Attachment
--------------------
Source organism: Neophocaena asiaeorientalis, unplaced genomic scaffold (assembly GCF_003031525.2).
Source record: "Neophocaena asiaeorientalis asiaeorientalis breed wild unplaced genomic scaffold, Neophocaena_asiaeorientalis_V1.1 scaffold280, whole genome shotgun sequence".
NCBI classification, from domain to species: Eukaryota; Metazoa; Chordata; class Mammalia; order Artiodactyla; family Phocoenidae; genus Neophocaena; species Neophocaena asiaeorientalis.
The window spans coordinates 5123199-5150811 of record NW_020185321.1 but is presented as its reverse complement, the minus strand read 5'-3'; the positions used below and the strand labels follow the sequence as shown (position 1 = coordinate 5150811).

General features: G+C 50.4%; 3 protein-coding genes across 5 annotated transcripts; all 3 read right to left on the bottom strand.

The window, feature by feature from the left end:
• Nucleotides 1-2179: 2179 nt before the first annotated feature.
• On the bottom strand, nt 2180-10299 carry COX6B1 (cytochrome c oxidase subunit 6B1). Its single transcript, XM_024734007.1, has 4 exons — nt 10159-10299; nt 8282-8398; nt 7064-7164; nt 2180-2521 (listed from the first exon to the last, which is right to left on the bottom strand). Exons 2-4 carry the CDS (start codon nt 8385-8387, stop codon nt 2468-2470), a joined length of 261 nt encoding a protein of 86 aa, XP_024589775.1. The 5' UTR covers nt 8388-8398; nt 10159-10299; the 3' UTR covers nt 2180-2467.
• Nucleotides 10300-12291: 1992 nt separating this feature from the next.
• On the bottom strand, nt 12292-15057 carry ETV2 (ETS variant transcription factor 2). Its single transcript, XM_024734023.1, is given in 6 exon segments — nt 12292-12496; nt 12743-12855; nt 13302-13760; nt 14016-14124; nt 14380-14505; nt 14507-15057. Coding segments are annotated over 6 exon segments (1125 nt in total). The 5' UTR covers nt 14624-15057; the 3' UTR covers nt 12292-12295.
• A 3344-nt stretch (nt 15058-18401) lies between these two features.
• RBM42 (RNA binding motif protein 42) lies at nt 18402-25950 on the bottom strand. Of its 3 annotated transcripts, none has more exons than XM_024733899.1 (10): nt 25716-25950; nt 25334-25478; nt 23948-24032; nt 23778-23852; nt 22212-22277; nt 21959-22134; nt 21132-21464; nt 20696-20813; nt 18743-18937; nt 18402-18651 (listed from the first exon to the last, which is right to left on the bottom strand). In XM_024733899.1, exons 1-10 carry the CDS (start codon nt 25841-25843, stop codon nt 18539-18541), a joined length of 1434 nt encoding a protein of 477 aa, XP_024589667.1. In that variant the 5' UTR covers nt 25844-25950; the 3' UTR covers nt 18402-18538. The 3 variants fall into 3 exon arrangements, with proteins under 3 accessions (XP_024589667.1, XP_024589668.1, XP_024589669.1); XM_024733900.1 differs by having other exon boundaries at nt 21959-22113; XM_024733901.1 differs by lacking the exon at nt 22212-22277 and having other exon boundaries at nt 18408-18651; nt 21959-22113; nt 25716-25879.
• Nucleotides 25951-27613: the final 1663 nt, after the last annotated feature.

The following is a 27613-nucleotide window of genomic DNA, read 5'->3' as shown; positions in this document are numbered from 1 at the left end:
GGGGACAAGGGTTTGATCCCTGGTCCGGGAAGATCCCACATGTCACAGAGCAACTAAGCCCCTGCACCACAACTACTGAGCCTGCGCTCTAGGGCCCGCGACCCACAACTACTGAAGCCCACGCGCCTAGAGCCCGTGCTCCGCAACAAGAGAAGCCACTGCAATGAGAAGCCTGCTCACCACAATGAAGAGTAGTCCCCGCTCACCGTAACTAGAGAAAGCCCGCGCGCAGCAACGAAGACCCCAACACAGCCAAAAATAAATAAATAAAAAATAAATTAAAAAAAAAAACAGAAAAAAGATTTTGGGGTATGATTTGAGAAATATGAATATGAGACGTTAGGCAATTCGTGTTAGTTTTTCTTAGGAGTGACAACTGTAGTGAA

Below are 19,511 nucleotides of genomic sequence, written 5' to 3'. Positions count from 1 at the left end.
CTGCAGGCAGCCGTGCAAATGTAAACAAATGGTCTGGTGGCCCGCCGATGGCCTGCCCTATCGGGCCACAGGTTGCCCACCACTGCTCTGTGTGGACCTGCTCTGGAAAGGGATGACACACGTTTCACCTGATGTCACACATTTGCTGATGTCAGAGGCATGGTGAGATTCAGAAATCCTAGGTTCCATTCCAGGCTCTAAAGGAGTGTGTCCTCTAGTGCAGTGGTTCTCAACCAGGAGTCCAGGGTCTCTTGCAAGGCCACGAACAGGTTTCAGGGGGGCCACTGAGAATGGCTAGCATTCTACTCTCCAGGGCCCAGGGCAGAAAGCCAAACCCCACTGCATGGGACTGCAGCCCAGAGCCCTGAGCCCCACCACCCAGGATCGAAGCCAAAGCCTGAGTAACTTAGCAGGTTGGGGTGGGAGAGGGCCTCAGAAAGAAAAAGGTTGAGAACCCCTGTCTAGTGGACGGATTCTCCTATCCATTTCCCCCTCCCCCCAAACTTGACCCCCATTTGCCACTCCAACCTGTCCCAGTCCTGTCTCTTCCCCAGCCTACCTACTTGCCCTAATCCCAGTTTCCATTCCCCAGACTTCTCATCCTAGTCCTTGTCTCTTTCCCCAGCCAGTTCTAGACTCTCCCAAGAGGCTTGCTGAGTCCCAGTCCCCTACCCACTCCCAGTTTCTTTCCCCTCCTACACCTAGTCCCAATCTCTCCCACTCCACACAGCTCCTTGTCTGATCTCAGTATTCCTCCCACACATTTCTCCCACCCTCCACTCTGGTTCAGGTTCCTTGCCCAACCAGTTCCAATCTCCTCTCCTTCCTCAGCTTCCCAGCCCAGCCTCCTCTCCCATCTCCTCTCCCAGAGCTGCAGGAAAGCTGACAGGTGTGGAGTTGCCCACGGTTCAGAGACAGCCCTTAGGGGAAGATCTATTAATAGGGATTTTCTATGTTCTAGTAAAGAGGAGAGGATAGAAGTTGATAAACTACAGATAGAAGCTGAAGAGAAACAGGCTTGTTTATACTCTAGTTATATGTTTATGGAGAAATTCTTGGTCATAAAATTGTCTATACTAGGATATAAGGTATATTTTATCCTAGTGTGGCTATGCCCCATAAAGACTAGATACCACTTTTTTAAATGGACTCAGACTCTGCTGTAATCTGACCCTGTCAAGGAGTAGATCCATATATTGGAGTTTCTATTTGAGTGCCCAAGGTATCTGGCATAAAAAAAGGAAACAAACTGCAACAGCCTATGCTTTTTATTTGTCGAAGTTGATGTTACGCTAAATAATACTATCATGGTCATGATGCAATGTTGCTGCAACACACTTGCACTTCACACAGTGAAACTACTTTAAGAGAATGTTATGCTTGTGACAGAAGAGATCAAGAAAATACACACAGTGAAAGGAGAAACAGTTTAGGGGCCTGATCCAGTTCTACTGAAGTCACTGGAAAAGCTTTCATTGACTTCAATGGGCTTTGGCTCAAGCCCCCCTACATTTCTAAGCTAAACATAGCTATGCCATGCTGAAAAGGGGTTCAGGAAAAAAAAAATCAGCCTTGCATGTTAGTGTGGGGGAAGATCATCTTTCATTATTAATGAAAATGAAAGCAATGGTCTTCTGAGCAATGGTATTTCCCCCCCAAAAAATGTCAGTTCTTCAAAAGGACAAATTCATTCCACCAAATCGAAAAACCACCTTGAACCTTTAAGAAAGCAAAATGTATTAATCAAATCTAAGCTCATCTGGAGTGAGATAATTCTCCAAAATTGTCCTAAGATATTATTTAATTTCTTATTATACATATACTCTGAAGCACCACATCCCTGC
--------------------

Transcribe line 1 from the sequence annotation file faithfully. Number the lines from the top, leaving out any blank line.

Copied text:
Source organism: Neophocaena asiaeorientalis, unplaced genomic scaffold (assembly GCF_003031525.2).